Finishing a chapter gives you an option to continue if you pay for it, or if it’s part of the subscription, and offer to sign up.
If you want to comment, you will be taken out of the reader and to a webpage where you can browse other users’ thoughts and leave one of your own. As the service is new, very few have comments. Even likes are hard to find for some series, with some as of this writing waiting for their first heart (A Side Character’s Love Story).
The “My Library” link at the top or in the menu takes you to your Purchases by default, but you can also jump to your History and Favorites. You can either delete or sort by name (sort by date is the default).
“My Account” includes some familiar links (FAQ, Subscription) along with News, Purchase History, and Account. The latter is where you can change your username and password. Again, I didn’t see any warnings about limits to changing your username, but I wasn’t about to find out.
MangaPlaza says it accepts PayPal, Visa, or Mastercard to pay. If you preregistered, according to the rules, you need to use PayPal for the promotional cashback offer. Perhaps similar offers in the future will require a PayPal account, so keep that in mind.
Although MangaPlaza doesn’t recommend Firefox, I had no issues with the site. The lack of an app version hurts if you’re mainly a phone or tablet manga reader, as it may not be optimized for your device and your preferred reading style. If you want to be able to read your manga like a magazine but be able to rotate it when there’s a two-page spread, you are going to have to see parts of panels in advance. In some cases, it just may be a little bit of black lines like a page, but this can be so much you can make out letters.
Manga on MangaPlaza is only available to purchase and not to rent, so while it isn’t hard to read more than $6.99 worth of manga, you also have to balance the fact much of the content is going to cost additional money to enjoy in full anyway. Even for titles like Naturally, I Demand Restitution! which have all currently available chapters included in a subscription, is that only for now since they’re so new? Or will certain titles be free in full maybe not forever, but long enough for many fans to have read them in full?
I mean, I didn’t expect Kodansha Comics titles to have a lot of series available as part of a subscription in full, but I would have thought more of the “Only on MangaPlaza” section would be. However, I was a little confused by that list — I guess it’s only Solmare Publishing titles included? I thought manga like Or Something Like It was an exclusive, but maybe it just has an exclusivity period?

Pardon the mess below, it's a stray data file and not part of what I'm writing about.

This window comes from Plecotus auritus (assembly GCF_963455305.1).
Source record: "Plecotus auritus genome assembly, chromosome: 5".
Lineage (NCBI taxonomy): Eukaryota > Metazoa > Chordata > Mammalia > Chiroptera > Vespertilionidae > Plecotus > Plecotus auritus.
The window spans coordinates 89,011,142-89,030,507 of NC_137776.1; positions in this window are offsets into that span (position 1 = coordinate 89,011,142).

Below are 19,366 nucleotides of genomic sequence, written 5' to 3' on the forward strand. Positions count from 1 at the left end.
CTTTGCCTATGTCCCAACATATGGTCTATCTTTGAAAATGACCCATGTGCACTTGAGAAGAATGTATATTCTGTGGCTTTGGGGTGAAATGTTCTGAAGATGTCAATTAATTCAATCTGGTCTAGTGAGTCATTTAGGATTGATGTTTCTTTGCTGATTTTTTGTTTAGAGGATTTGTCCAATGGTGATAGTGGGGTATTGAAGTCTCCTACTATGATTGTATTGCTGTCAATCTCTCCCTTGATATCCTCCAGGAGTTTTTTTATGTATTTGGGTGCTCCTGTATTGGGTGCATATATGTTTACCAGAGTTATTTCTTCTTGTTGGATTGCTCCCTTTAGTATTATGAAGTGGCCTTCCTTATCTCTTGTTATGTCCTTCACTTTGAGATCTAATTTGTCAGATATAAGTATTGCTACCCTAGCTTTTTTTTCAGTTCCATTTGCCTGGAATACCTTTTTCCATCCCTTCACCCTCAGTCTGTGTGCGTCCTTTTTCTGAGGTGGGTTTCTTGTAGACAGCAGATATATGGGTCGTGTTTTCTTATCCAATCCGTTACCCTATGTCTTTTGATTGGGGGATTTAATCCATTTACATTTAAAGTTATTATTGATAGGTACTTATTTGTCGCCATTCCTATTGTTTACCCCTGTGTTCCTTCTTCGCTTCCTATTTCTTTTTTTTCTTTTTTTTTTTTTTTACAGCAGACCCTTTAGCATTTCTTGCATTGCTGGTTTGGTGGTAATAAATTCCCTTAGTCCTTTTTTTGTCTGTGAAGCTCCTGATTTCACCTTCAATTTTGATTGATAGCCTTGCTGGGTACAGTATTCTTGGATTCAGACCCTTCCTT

Doesn’t really matter, but highlighting rare/unique series is important since there are several options for manga subscription services out now. Kodansha Comics titles make up a large chunk at MangaPlaza, but it seems every service has a selection from them. Others like Harem Days: The Seven-Starred Country are found elsewhere (Kindle Unlimited in that example), so pushing MangaPlaza’s subscription’s exclusives is what they need to get people to join versus other services, several of which are cheaper if you subscribe beyond month-to-month.
I also stand by my previous statement that this isn’t a service if you prefer action and adventure stories. I believe only two manga from the action section aren’t Kodansha Comics titles, and even then, the whole section is only three pages long, the same as mystery/suspense. As a comparison, the romance link is the largest with 19 pages of manga. There are some great titles included in a subscription (exclusive or otherwise), and I’m looking forward to marathoning the heck out of the ones that are fully available.
If you’re not going to subscribe but buy manga on a per-diem basis, MangaPlaza’s chapter approach is better if you can only afford a buck or two in your manga budget at a time. However, you should check whether you’ll end up paying more for a full volume. I do wish the chapters were more descriptive than just “#[x]”, but at least with the volume covers you may be able to look elsewhere to match up if you’re looking for a particular chapter. But if you do go elsewhere, you may find the chapters cheaper since prices can vary from chapter to chapter for seemingly no reason!
Anyway, MangaPlaza has some good titles in its subscription plan, but there are some drawbacks with its site-only approach. I’m not sure how well the store will go over since you cannot download anything. That means if you lose power or heading somewhere with no Wi-Fi, you can’t read manga. MangaPlaza isn’t the only subscription service with such limitations, but it’s a definite negative for purchases. And since there’s no financial benefit to staying with MangaPlaza long-term, I can see it being the sort of service readers dive into for a month or two to read a series in full but going elsewhere afterward.